High-school senior Sarah LaJeunesse can prepare her parents' taxes better than they can.

"I like to rub that in my mom's face sometimes," she told The Evangelist.

Sarah and her accounting classmates at Catholic Central High School in Troy are IRS-certified tax-preparers. Through the Volunteer Income Tax Assistance (VITA) program, they prepare returns for low- to moderate-income people in the community every spring.

Accounting students at CCHS have been participating in VITA for a decade. About 40 students will volunteer twice a week between February and April at Catholic Charities' site at the diocesan Pastoral Center in Albany.

The program also draws volunteers from Siena College in Loudonville, The College of Saint Rose in Albany, Albany Law School and other organizations.

This is Sarah's second year as a volunteer; she elected to take advanced accounting this year.

"I was not expecting to like it as much as I did," she said of the class. "I ended up loving it."

Sarah plans to study accounting when she enters Siena College next fall. She aims to earn a master's degree in business, become a certified public accountant and open her own firm.

"The numbers excite me. I'm a big nerd," she joked.

The VITA program also showed Sarah that she enjoys working with people and discovering their financial backgrounds.

"A lot of these people depend on this money to get out of debt or pay their bills," she said. The highest return she got for a client last year was $3,000: "That's one less person that's not in trouble, that's not suffering."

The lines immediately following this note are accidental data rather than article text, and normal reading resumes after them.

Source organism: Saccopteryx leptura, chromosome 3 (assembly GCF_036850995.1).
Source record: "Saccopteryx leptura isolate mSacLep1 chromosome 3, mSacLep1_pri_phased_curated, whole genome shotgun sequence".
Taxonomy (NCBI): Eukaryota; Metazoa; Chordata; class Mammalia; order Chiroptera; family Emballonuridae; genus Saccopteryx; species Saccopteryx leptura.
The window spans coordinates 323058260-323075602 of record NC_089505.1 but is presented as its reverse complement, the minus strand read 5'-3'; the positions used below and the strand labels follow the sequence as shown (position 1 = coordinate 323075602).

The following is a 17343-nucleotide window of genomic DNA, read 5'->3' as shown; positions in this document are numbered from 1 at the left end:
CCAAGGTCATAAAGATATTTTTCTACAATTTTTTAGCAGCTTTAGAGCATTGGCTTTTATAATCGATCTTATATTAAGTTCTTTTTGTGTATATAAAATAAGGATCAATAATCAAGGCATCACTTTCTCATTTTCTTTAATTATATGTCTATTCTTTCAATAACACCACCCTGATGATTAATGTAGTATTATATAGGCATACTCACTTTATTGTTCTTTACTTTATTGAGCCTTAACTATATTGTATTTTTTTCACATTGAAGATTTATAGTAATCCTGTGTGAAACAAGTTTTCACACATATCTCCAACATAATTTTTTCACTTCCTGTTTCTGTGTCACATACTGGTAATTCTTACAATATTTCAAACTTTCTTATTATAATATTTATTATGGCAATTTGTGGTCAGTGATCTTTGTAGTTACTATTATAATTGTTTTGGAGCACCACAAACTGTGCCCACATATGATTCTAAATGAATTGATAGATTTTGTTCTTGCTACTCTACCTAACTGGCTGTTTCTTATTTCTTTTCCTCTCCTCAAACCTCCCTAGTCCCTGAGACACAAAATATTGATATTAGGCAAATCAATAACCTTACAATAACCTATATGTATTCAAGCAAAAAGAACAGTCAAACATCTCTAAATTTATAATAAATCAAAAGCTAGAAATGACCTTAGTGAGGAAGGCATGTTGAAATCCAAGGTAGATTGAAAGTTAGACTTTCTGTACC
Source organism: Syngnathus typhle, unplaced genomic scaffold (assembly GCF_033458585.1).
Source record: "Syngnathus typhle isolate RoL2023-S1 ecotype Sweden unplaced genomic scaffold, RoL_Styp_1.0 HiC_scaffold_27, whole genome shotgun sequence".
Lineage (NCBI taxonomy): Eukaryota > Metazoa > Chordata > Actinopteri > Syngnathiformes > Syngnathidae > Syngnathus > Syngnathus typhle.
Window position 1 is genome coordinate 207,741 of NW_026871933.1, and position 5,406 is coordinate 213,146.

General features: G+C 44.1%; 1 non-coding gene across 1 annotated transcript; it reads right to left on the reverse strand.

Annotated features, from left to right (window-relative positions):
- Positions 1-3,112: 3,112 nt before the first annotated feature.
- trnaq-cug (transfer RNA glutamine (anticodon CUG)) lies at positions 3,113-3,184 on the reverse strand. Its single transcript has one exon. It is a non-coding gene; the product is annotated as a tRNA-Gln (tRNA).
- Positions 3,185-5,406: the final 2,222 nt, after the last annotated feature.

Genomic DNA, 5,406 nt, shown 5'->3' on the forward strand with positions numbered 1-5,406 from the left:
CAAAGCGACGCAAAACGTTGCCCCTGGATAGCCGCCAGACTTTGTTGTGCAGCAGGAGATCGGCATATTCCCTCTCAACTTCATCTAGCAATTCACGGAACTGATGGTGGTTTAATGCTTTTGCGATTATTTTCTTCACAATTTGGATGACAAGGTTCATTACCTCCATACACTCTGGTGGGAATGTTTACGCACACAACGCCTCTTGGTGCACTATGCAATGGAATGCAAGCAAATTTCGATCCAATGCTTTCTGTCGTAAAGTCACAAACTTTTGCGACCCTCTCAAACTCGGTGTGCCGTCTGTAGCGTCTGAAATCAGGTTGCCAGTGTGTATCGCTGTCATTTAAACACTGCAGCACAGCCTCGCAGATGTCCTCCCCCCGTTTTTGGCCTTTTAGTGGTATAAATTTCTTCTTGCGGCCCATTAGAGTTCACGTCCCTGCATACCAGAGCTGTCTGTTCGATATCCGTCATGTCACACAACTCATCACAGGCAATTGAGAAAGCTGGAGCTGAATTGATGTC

CCHS junior Dawn Pluckrose, also an advanced accounting student, has noticed the same dependence among clients: "A lot of times, they need the refund to support their families."

Dawn is considering accounting and pharmacy as college majors. She said clients are surprised when they see teenage tax-preparers.

"No one's really nervous about it," she said, "but they are shocked that we can do this."

Dawn advises taxpayers to ask professionals questions and warns that items like education credits and medical expenses are easily forgotten. Volunteering consumes the whole school day for students like her; they alternate so they only miss one day of classes a week.

"We have to stay on top of our grades," Dawn said. "Teachers understand." Some even turn to the students for tax advice: "It feels good knowing that I can help someone."